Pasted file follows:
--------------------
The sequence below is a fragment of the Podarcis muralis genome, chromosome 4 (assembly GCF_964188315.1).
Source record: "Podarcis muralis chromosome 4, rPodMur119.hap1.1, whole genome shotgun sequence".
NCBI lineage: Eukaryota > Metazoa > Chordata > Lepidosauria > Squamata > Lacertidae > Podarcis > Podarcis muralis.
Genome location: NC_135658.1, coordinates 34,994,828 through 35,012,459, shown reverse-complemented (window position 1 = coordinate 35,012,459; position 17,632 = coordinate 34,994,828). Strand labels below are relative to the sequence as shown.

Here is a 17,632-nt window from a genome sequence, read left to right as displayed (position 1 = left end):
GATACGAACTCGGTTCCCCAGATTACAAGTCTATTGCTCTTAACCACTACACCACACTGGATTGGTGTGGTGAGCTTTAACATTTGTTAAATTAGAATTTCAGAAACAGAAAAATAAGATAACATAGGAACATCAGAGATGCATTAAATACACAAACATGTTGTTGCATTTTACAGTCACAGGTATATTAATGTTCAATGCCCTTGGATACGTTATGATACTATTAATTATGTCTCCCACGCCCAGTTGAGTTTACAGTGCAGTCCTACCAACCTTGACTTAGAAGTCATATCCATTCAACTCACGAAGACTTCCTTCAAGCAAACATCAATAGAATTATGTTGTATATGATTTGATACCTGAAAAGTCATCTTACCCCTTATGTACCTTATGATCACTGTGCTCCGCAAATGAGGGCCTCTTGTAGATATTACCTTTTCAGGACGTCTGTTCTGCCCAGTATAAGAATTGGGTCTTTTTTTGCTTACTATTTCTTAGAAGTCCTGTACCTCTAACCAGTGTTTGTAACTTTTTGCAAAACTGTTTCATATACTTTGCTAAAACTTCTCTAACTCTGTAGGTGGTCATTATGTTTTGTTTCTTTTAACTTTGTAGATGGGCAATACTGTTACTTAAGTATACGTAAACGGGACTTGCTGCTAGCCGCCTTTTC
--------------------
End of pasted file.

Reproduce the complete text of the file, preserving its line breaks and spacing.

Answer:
The sequence below is a fragment of the Podarcis muralis genome, chromosome 4 (assembly GCF_964188315.1).
Source record: "Podarcis muralis chromosome 4, rPodMur119.hap1.1, whole genome shotgun sequence".
NCBI lineage: Eukaryota > Metazoa > Chordata > Lepidosauria > Squamata > Lacertidae > Podarcis > Podarcis muralis.
Genome location: NC_135658.1, coordinates 34,994,828 through 35,012,459, shown reverse-complemented (window position 1 = coordinate 35,012,459; position 17,632 = coordinate 34,994,828). Strand labels below are relative to the sequence as shown.

Here is a 17,632-nt window from a genome sequence, read left to right as displayed (position 1 = left end):
GATACGAACTCGGTTCCCCAGATTACAAGTCTATTGCTCTTAACCACTACACCACACTGGATTGGTGTGGTGAGCTTTAACATTTGTTAAATTAGAATTTCAGAAACAGAAAAATAAGATAACATAGGAACATCAGAGATGCATTAAATACACAAACATGTTGTTGCATTTTACAGTCACAGGTATATTAATGTTCAATGCCCTTGGATACGTTATGATACTATTAATTATGTCTCCCACGCCCAGTTGAGTTTACAGTGCAGTCCTACCAACCTTGACTTAGAAGTCATATCCATTCAACTCACGAAGACTTCCTTCAAGCAAACATCAATAGAATTATGTTGTATATGATTTGATACCTGAAAAGTCATCTTACCCCTTATGTACCTTATGATCACTGTGCTCCGCAAATGAGGGCCTCTTGTAGATATTACCTTTTCAGGACGTCTGTTCTGCCCAGTATAAGAATTGGGTCTTTTTTTGCTTACTATTTCTTAGAAGTCCTGTACCTCTAACCAGTGTTTGTAACTTTTTGCAAAACTGTTTCATATACTTTGCTAAAACTTCTCTAACTCTGTAGGTGGTCATTATGTTTTGTTTCTTTTAACTTTGTAGATGGGCAATACTGTTACTTAAGTATACGTAAACGGGACTTGCTGCTAGCCGCCTTTTC